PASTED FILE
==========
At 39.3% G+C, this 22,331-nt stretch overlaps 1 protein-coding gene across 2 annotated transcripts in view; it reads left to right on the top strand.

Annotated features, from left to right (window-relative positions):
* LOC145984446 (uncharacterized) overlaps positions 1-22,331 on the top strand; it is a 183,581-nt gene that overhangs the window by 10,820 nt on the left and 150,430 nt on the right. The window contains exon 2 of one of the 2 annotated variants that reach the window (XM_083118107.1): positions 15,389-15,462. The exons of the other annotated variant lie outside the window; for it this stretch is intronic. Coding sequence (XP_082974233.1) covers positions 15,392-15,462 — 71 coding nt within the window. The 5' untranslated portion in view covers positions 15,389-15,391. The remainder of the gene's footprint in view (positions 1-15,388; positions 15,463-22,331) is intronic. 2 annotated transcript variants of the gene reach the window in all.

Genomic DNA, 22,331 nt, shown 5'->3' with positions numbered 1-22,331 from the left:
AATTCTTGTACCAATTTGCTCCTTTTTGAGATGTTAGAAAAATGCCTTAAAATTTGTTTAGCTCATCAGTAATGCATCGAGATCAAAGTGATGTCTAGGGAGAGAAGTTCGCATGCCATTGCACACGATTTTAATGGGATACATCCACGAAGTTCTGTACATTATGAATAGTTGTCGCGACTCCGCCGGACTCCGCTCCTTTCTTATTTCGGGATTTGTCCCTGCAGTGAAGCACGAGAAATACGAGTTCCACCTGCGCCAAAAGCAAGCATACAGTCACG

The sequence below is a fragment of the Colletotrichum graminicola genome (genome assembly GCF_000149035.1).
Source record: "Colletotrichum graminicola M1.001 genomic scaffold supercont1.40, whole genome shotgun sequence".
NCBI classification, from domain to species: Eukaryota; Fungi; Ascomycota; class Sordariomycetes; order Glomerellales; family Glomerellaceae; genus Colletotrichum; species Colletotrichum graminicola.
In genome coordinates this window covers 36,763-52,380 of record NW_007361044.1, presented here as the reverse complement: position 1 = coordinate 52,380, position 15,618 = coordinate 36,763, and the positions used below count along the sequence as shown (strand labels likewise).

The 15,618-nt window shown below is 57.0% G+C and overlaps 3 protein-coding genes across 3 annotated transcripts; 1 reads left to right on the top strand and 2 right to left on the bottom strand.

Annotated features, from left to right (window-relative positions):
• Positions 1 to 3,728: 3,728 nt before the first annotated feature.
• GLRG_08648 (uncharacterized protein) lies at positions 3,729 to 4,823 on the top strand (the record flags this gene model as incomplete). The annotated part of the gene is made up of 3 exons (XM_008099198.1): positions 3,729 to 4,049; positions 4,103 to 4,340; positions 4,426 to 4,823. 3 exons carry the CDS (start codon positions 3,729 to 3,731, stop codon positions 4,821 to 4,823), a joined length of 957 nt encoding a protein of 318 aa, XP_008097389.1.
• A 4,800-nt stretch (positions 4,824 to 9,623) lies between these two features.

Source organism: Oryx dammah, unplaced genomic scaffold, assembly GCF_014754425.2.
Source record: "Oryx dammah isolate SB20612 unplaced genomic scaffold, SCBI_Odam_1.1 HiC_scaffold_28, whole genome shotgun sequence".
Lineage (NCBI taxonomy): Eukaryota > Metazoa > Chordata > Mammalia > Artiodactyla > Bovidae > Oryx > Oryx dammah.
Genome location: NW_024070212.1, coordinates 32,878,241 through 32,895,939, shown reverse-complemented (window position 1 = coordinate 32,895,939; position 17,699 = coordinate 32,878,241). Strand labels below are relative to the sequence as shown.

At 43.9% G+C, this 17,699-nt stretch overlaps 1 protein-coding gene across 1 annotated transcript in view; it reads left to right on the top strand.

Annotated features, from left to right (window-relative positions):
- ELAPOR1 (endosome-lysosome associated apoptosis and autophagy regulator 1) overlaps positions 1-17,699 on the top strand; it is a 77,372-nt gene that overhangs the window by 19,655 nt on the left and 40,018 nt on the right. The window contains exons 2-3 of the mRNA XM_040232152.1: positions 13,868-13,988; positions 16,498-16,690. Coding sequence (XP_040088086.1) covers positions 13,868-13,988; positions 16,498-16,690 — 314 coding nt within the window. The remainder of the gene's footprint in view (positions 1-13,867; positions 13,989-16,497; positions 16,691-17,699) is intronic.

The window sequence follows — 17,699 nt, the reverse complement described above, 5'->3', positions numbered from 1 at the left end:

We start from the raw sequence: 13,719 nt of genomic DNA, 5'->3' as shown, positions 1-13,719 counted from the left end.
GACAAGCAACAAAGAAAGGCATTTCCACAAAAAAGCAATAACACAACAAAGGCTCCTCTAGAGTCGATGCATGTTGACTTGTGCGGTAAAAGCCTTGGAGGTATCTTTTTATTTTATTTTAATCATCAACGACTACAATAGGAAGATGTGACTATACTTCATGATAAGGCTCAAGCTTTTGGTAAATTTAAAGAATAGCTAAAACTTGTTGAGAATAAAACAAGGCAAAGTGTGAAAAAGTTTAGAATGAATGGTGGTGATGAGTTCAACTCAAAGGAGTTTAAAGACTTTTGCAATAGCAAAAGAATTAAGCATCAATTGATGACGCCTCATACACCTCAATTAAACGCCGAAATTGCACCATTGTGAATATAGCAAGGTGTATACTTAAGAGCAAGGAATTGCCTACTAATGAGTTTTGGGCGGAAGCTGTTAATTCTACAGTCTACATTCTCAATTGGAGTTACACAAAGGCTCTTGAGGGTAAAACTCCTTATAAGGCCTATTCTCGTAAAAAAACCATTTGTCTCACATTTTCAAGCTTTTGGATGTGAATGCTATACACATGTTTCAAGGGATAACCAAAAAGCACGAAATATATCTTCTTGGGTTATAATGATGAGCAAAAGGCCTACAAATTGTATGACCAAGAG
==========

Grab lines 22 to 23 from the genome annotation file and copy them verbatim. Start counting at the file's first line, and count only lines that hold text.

The window sequence follows — 17,699 nt, the reverse complement described above, 5'->3', positions numbered from 1 at the left end:

We start from the raw sequence: 13,719 nt of genomic DNA, 5'->3' as shown, positions 1-13,719 counted from the left end.